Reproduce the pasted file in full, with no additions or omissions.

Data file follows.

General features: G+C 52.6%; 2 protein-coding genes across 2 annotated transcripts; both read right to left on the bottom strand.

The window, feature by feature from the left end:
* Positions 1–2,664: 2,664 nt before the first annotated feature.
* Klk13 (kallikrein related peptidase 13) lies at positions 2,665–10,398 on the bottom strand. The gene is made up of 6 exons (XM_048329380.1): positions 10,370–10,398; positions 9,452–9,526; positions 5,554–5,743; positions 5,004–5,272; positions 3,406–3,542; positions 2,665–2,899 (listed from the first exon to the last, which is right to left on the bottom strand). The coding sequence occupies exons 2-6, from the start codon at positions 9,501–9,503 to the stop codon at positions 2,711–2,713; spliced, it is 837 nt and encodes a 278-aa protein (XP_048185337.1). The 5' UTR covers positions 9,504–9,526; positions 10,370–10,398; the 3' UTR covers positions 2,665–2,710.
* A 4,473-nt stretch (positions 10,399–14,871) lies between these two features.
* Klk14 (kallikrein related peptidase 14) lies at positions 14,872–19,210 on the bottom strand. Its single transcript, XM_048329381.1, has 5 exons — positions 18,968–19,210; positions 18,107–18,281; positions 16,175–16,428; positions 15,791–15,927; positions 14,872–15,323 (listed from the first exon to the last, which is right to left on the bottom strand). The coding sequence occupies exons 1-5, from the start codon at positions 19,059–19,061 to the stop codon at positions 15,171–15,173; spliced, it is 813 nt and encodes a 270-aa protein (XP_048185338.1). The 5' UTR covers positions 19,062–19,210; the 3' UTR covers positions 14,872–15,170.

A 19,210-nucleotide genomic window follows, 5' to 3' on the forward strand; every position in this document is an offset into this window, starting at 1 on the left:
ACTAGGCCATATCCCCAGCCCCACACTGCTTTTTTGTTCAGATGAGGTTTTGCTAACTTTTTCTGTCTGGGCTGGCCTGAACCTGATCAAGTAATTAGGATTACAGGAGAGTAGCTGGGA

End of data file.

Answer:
General features: G+C 52.6%; 2 protein-coding genes across 2 annotated transcripts; both read right to left on the bottom strand.

The window, feature by feature from the left end:
* Positions 1–2,664: 2,664 nt before the first annotated feature.
* Klk13 (kallikrein related peptidase 13) lies at positions 2,665–10,398 on the bottom strand. The gene is made up of 6 exons (XM_048329380.1): positions 10,370–10,398; positions 9,452–9,526; positions 5,554–5,743; positions 5,004–5,272; positions 3,406–3,542; positions 2,665–2,899 (listed from the first exon to the last, which is right to left on the bottom strand). The coding sequence occupies exons 2-6, from the start codon at positions 9,501–9,503 to the stop codon at positions 2,711–2,713; spliced, it is 837 nt and encodes a 278-aa protein (XP_048185337.1). The 5' UTR covers positions 9,504–9,526; positions 10,370–10,398; the 3' UTR covers positions 2,665–2,710.
* A 4,473-nt stretch (positions 10,399–14,871) lies between these two features.
* Klk14 (kallikrein related peptidase 14) lies at positions 14,872–19,210 on the bottom strand. Its single transcript, XM_048329381.1, has 5 exons — positions 18,968–19,210; positions 18,107–18,281; positions 16,175–16,428; positions 15,791–15,927; positions 14,872–15,323 (listed from the first exon to the last, which is right to left on the bottom strand). The coding sequence occupies exons 1-5, from the start codon at positions 19,059–19,061 to the stop codon at positions 15,171–15,173; spliced, it is 813 nt and encodes a 270-aa protein (XP_048185338.1). The 5' UTR covers positions 19,062–19,210; the 3' UTR covers positions 14,872–15,170.

A 19,210-nucleotide genomic window follows, 5' to 3' on the forward strand; every position in this document is an offset into this window, starting at 1 on the left:
ACTAGGCCATATCCCCAGCCCCACACTGCTTTTTTGTTCAGATGAGGTTTTGCTAACTTTTTCTGTCTGGGCTGGCCTGAACCTGATCAAGTAATTAGGATTACAGGAGAGTAGCTGGGA